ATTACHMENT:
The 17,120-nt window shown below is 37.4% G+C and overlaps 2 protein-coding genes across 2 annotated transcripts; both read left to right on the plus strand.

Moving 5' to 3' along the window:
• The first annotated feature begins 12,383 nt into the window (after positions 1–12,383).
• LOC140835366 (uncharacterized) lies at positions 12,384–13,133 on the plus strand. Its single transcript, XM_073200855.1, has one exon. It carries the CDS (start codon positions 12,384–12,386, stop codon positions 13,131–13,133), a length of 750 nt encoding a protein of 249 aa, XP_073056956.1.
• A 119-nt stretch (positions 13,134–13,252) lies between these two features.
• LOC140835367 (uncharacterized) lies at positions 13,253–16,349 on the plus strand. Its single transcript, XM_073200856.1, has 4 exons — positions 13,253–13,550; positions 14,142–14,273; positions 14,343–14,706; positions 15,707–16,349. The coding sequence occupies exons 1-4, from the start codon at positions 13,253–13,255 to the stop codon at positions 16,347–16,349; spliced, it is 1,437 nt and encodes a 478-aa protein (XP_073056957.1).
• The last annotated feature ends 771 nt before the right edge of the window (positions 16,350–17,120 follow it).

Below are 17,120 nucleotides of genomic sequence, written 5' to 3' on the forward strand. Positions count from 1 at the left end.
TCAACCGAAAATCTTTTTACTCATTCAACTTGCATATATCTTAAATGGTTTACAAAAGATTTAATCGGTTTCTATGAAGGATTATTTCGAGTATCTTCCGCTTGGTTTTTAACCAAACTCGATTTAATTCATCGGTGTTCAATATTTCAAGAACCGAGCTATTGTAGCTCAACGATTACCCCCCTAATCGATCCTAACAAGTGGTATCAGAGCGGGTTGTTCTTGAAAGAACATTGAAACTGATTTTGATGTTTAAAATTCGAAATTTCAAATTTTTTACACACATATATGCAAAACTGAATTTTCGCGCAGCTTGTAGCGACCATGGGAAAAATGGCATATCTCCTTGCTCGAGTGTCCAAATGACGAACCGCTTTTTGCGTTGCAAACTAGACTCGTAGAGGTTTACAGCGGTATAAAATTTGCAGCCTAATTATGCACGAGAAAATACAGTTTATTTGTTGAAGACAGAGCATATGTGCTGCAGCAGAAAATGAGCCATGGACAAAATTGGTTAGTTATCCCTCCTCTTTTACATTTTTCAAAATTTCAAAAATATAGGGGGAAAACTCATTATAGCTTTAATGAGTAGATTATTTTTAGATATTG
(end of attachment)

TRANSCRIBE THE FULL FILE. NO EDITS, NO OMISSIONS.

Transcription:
The 17,120-nt window shown below is 37.4% G+C and overlaps 2 protein-coding genes across 2 annotated transcripts; both read left to right on the plus strand.

Moving 5' to 3' along the window:
• The first annotated feature begins 12,383 nt into the window (after positions 1–12,383).
• LOC140835366 (uncharacterized) lies at positions 12,384–13,133 on the plus strand. Its single transcript, XM_073200855.1, has one exon. It carries the CDS (start codon positions 12,384–12,386, stop codon positions 13,131–13,133), a length of 750 nt encoding a protein of 249 aa, XP_073056956.1.
• A 119-nt stretch (positions 13,134–13,252) lies between these two features.
• LOC140835367 (uncharacterized) lies at positions 13,253–16,349 on the plus strand. Its single transcript, XM_073200856.1, has 4 exons — positions 13,253–13,550; positions 14,142–14,273; positions 14,343–14,706; positions 15,707–16,349. The coding sequence occupies exons 1-4, from the start codon at positions 13,253–13,255 to the stop codon at positions 16,347–16,349; spliced, it is 1,437 nt and encodes a 478-aa protein (XP_073056957.1).
• The last annotated feature ends 771 nt before the right edge of the window (positions 16,350–17,120 follow it).

Below are 17,120 nucleotides of genomic sequence, written 5' to 3' on the forward strand. Positions count from 1 at the left end.
TCAACCGAAAATCTTTTTACTCATTCAACTTGCATATATCTTAAATGGTTTACAAAAGATTTAATCGGTTTCTATGAAGGATTATTTCGAGTATCTTCCGCTTGGTTTTTAACCAAACTCGATTTAATTCATCGGTGTTCAATATTTCAAGAACCGAGCTATTGTAGCTCAACGATTACCCCCCTAATCGATCCTAACAAGTGGTATCAGAGCGGGTTGTTCTTGAAAGAACATTGAAACTGATTTTGATGTTTAAAATTCGAAATTTCAAATTTTTTACACACATATATGCAAAACTGAATTTTCGCGCAGCTTGTAGCGACCATGGGAAAAATGGCATATCTCCTTGCTCGAGTGTCCAAATGACGAACCGCTTTTTGCGTTGCAAACTAGACTCGTAGAGGTTTACAGCGGTATAAAATTTGCAGCCTAATTATGCACGAGAAAATACAGTTTATTTGTTGAAGACAGAGCATATGTGCTGCAGCAGAAAATGAGCCATGGACAAAATTGGTTAGTTATCCCTCCTCTTTTACATTTTTCAAAATTTCAAAAATATAGGGGGAAAACTCATTATAGCTTTAATGAGTAGATTATTTTTAGATATTG